Rocker Jon Bon Jovi departed Cuba yesterday after three day visit in which he toured historic sites and expressed an interest in playing on the island.
The vocalist and guitarist, accompanied by his wife and several friends, visited Factory Cuban Art (FAC) where he shared time with fans and musicians and spoke with Alfonso X, David and Ernesto Blanco as well as film producer Inti Herrera.
The 54 year old musician commented that, “the Rolling Stones got here ahead of me.”
Jon Bon Jovi, who founded the band, Bon Jovi, in 1983, was part of an era of glam rock.
The music scene in Cuba has been heating up all year. The overwhelming response from Cuban youth offers a glimpse into what’s happening in real time as the music scene inserts itself into the narrative about Cuba’s new openness and provokes questions about what the future means for them.
It is no secret that Castro’s communist government desires connection with Cuba’s young people as the economy transitions from mostly government controlled to one that has much larger private sector participation – and openness.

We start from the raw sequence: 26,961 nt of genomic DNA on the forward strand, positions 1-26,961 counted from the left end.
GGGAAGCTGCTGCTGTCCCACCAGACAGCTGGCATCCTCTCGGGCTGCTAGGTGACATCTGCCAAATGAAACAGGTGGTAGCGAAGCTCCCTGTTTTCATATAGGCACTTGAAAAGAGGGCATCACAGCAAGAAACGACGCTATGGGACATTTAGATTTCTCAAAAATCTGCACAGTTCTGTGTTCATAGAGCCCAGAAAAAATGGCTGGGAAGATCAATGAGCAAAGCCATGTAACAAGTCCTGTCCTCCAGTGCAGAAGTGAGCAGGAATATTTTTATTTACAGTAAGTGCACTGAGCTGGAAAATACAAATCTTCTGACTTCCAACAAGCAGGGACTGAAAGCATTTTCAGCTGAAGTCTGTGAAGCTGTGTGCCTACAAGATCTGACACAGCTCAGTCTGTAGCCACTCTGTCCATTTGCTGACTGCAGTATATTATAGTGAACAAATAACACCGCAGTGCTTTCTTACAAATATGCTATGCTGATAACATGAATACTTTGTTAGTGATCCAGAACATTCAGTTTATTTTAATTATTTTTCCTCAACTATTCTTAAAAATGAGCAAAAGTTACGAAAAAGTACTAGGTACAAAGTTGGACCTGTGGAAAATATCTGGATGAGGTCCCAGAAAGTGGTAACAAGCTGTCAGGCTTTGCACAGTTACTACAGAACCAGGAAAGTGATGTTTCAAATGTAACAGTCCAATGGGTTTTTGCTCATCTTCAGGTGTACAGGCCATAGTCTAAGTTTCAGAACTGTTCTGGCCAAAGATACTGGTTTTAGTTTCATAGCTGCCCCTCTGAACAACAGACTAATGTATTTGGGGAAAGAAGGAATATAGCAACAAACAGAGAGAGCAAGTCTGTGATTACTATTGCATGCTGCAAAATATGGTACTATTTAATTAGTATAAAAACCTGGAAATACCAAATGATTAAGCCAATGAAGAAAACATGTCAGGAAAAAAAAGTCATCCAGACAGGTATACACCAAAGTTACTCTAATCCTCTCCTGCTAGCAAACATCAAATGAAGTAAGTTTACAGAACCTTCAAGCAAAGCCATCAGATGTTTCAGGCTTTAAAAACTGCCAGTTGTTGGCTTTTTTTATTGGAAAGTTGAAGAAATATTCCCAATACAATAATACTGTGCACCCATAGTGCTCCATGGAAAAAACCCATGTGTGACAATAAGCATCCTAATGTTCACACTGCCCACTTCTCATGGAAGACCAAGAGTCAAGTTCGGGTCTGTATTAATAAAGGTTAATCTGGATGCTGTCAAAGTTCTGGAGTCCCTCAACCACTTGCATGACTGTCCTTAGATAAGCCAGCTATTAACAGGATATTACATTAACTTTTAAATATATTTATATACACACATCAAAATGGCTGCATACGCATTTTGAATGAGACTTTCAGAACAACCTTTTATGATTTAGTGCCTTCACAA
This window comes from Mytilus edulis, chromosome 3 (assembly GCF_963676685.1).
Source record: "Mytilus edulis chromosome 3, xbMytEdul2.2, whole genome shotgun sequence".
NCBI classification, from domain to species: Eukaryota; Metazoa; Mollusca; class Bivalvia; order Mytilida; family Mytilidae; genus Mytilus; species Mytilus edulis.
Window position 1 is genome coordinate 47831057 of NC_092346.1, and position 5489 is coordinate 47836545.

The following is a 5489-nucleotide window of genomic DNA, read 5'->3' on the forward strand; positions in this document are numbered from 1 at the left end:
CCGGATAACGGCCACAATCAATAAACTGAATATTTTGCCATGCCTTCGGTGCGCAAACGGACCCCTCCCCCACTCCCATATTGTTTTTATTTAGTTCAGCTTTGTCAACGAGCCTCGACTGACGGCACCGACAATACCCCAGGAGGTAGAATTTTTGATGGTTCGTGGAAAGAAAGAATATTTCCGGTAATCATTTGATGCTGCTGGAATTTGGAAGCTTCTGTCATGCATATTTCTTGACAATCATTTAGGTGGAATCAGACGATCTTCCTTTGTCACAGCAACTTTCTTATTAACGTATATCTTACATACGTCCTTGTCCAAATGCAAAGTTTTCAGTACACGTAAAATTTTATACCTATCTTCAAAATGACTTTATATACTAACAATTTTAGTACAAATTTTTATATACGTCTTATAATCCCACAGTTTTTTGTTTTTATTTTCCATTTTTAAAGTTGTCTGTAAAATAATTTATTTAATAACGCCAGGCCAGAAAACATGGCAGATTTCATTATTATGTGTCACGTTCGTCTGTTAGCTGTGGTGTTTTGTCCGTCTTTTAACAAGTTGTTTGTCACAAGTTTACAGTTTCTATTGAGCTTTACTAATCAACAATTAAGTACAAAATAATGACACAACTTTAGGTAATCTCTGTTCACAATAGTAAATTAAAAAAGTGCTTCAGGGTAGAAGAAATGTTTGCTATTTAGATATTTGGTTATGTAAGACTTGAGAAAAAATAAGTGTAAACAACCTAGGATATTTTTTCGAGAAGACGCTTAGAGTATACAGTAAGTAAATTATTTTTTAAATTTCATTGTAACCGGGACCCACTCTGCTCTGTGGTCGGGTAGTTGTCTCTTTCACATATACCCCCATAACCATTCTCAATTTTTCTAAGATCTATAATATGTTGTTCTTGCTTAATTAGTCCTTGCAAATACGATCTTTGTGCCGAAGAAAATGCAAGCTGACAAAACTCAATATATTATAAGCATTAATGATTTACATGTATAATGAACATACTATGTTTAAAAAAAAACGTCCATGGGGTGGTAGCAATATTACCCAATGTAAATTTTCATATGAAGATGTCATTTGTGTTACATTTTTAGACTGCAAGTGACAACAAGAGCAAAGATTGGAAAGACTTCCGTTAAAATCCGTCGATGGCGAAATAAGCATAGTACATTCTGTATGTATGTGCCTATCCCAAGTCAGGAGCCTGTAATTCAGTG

Recently, Diplo and Major Lazer played a free show outside the US embassy. According to Rolling Stone, this was the first major concert by an American act since the US began easing tensions with Cuba in 2014. And in an interview with Diplo, Charlie Rose says the event was supposed to attract 30-40 thousand visitors. Instead, approximately 400,000 Cubans showed up. Rose also says the young crowd was, “bonded by the music that transcends boundaries.”
The Rolling Stones played at Havana’s Ciudad Deportiva complex in March. A massive crowd, estimated to be 500,000, attended the free concert. Havana was the last stop on their America Latina Olé stadium tour, which began in Santiago, Chile on February 3. The concert occurred the week of US President Obama’s historic visit and was the first open-air rock concert by a Western band.